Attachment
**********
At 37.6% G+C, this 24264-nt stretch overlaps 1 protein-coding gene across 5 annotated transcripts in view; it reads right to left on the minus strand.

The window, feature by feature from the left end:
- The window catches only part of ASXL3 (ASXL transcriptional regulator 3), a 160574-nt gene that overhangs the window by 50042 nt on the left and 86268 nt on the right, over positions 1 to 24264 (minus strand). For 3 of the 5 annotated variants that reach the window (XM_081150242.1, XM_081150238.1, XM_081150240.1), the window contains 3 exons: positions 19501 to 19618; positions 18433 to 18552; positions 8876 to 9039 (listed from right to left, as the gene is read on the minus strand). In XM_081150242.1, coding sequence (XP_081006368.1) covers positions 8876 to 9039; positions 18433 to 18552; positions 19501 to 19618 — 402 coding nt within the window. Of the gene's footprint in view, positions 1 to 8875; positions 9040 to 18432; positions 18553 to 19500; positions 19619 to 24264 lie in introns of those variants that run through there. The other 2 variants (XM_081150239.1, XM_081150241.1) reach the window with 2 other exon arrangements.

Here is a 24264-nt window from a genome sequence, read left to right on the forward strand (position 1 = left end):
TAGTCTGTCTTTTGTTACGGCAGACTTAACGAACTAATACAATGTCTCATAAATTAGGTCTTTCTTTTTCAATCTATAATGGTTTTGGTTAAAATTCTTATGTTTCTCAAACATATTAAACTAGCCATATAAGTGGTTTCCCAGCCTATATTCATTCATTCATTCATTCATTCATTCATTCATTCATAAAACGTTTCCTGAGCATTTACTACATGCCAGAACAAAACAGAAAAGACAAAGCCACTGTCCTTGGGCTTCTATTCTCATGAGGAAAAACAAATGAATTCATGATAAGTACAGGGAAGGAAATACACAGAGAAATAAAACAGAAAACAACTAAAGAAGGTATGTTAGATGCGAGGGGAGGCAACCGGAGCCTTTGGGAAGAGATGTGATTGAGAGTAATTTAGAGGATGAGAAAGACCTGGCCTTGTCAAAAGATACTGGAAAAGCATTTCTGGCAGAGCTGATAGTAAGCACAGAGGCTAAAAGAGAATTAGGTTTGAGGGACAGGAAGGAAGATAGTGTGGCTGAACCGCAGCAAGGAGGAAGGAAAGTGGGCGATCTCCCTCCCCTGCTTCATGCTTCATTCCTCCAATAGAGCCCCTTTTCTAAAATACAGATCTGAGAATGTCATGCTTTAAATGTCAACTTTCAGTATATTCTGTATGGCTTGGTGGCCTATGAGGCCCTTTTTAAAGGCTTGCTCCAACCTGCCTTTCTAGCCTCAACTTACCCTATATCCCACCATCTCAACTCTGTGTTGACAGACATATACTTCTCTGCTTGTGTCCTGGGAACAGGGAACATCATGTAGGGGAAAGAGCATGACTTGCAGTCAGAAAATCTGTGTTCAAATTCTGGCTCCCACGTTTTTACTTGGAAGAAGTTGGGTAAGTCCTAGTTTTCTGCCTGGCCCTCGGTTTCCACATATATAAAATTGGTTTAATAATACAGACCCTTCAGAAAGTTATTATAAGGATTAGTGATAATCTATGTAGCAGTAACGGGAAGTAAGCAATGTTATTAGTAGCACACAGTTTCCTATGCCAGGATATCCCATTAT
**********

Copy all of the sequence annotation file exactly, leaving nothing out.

At 37.6% G+C, this 24264-nt stretch overlaps 1 protein-coding gene across 5 annotated transcripts in view; it reads right to left on the minus strand.

The window, feature by feature from the left end:
- The window catches only part of ASXL3 (ASXL transcriptional regulator 3), a 160574-nt gene that overhangs the window by 50042 nt on the left and 86268 nt on the right, over positions 1 to 24264 (minus strand). For 3 of the 5 annotated variants that reach the window (XM_081150242.1, XM_081150238.1, XM_081150240.1), the window contains 3 exons: positions 19501 to 19618; positions 18433 to 18552; positions 8876 to 9039 (listed from right to left, as the gene is read on the minus strand). In XM_081150242.1, coding sequence (XP_081006368.1) covers positions 8876 to 9039; positions 18433 to 18552; positions 19501 to 19618 — 402 coding nt within the window. Of the gene's footprint in view, positions 1 to 8875; positions 9040 to 18432; positions 18553 to 19500; positions 19619 to 24264 lie in introns of those variants that run through there. The other 2 variants (XM_081150239.1, XM_081150241.1) reach the window with 2 other exon arrangements.

Here is a 24264-nt window from a genome sequence, read left to right on the forward strand (position 1 = left end):
TAGTCTGTCTTTTGTTACGGCAGACTTAACGAACTAATACAATGTCTCATAAATTAGGTCTTTCTTTTTCAATCTATAATGGTTTTGGTTAAAATTCTTATGTTTCTCAAACATATTAAACTAGCCATATAAGTGGTTTCCCAGCCTATATTCATTCATTCATTCATTCATTCATTCATTCATTCATAAAACGTTTCCTGAGCATTTACTACATGCCAGAACAAAACAGAAAAGACAAAGCCACTGTCCTTGGGCTTCTATTCTCATGAGGAAAAACAAATGAATTCATGATAAGTACAGGGAAGGAAATACACAGAGAAATAAAACAGAAAACAACTAAAGAAGGTATGTTAGATGCGAGGGGAGGCAACCGGAGCCTTTGGGAAGAGATGTGATTGAGAGTAATTTAGAGGATGAGAAAGACCTGGCCTTGTCAAAAGATACTGGAAAAGCATTTCTGGCAGAGCTGATAGTAAGCACAGAGGCTAAAAGAGAATTAGGTTTGAGGGACAGGAAGGAAGATAGTGTGGCTGAACCGCAGCAAGGAGGAAGGAAAGTGGGCGATCTCCCTCCCCTGCTTCATGCTTCATTCCTCCAATAGAGCCCCTTTTCTAAAATACAGATCTGAGAATGTCATGCTTTAAATGTCAACTTTCAGTATATTCTGTATGGCTTGGTGGCCTATGAGGCCCTTTTTAAAGGCTTGCTCCAACCTGCCTTTCTAGCCTCAACTTACCCTATATCCCACCATCTCAACTCTGTGTTGACAGACATATACTTCTCTGCTTGTGTCCTGGGAACAGGGAACATCATGTAGGGGAAAGAGCATGACTTGCAGTCAGAAAATCTGTGTTCAAATTCTGGCTCCCACGTTTTTACTTGGAAGAAGTTGGGTAAGTCCTAGTTTTCTGCCTGGCCCTCGGTTTCCACATATATAAAATTGGTTTAATAATACAGACCCTTCAGAAAGTTATTATAAGGATTAGTGATAATCTATGTAGCAGTAACGGGAAGTAAGCAATGTTATTAGTAGCACACAGTTTCCTATGCCAGGATATCCCATTAT